No solicitations, spamming or advertisements are allowed. Readers may post links to other informational websites that are relevant to the topic at hand, but please do not link to objectionable material.
 
We may remove messages that are unrelated to the topic, encourage illegal activity, use all capital letters or are unreadable.
 

Messages that are flagged by readers as objectionable will be reviewed and may or may not be removed. Please do not flag a post simply because you disagree with it.

Sponsored by
ADVERTISEMENT
Subscribe to Indiana Lawyer
  1. I gave tempparry guardship to a friend of my granddaughter in 2012. I went to prison. I had custody. My daughter went to prison to. We are out. My daughter gave me custody but can get her back. She was not order to give me custody . but now we want granddaughter back from friend. She's 14 now. What rights do we have

  2. This sure is not what most who value good governance consider the Rule of Law to entail: "In a letter dated March 2, which Brizzi forwarded to IBJ, the commission dismissed the grievance “on grounds that there is not reasonable cause to believe that you are guilty of misconduct.”" Yet two month later reasonable cause does exist? (Or is the commission forging ahead, the need for reasonable belief be damned? -- A seeming violation of the Rules of Profession Ethics on the part of the commission) Could the rule of law theory cause one to believe that an explanation is in order? Could it be that Hoosier attorneys live under Imperial Law (which is also a t-word that rhymes with infamy) in which the Platonic guardians can do no wrong and never owe the plebeian class any explanation for their powerful actions. (Might makes it right?) Could this be a case of politics directing the commission, as celebrated IU Mauer Professor (the late) Patrick Baude warned was happening 20 years ago in his controversial (whisteblowing) ethics lecture on a quite similar topic: http://www.repository.law.indiana.edu/cgi/viewcontent.cgi?article=1498&context=ilj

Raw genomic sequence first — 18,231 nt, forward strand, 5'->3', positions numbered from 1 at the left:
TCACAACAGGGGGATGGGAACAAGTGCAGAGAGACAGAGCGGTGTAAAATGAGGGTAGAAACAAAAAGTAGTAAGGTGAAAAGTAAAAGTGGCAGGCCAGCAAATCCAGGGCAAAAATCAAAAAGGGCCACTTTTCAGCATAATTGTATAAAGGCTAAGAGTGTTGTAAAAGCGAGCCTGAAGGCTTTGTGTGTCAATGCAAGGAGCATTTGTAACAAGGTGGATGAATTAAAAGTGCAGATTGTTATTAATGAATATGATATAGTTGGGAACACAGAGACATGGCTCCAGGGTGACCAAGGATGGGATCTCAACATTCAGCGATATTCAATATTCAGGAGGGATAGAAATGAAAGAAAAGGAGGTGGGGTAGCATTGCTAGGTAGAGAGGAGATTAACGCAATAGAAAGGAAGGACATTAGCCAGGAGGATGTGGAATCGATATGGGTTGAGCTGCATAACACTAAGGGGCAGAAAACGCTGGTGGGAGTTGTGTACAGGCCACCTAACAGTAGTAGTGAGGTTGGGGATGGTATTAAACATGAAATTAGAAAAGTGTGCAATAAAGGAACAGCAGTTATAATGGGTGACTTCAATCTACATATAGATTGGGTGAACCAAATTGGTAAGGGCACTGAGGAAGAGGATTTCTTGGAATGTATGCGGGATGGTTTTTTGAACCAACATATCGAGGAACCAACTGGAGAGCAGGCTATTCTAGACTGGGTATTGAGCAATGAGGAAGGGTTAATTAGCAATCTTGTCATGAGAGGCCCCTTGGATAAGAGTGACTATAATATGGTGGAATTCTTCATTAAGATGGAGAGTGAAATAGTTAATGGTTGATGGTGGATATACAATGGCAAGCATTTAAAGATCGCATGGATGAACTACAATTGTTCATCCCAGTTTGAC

3. I have a case presently pending cert review before the SCOTUS that reveals just how Indiana regulates the bar. I have been denied licensure for life for holding the wrong views and questioning the grand inquisitors as to their duties as to state and federal constitutional due process. True story: https://www.scribd.com/doc/299040839/2016Petitionforcert-to-SCOTUS Shorter, Amici brief serving to frame issue as misuse of govt licensure: https://www.scribd.com/doc/312841269/Thomas-More-Society-Amicus-Brown-v-Ind-Bd-of-Law-Examiners

  4. Here's an idea...how about we MORE heavily regulate the law schools to reduce the surplus of graduates, driving starting salaries up for those new grads, so that we can all pay our insane amount of student loans off in a reasonable amount of time and then be able to afford to do pro bono & low-fee work? I've got friends in other industries, radiology for example, and their schools accept a very limited number of students so there will never be a glut of new grads and everyone's pay stays high. For example, my radiologist friend's school accepted just six new students per year.

  5. I totally agree with John Smith.

ADVERTISEMENT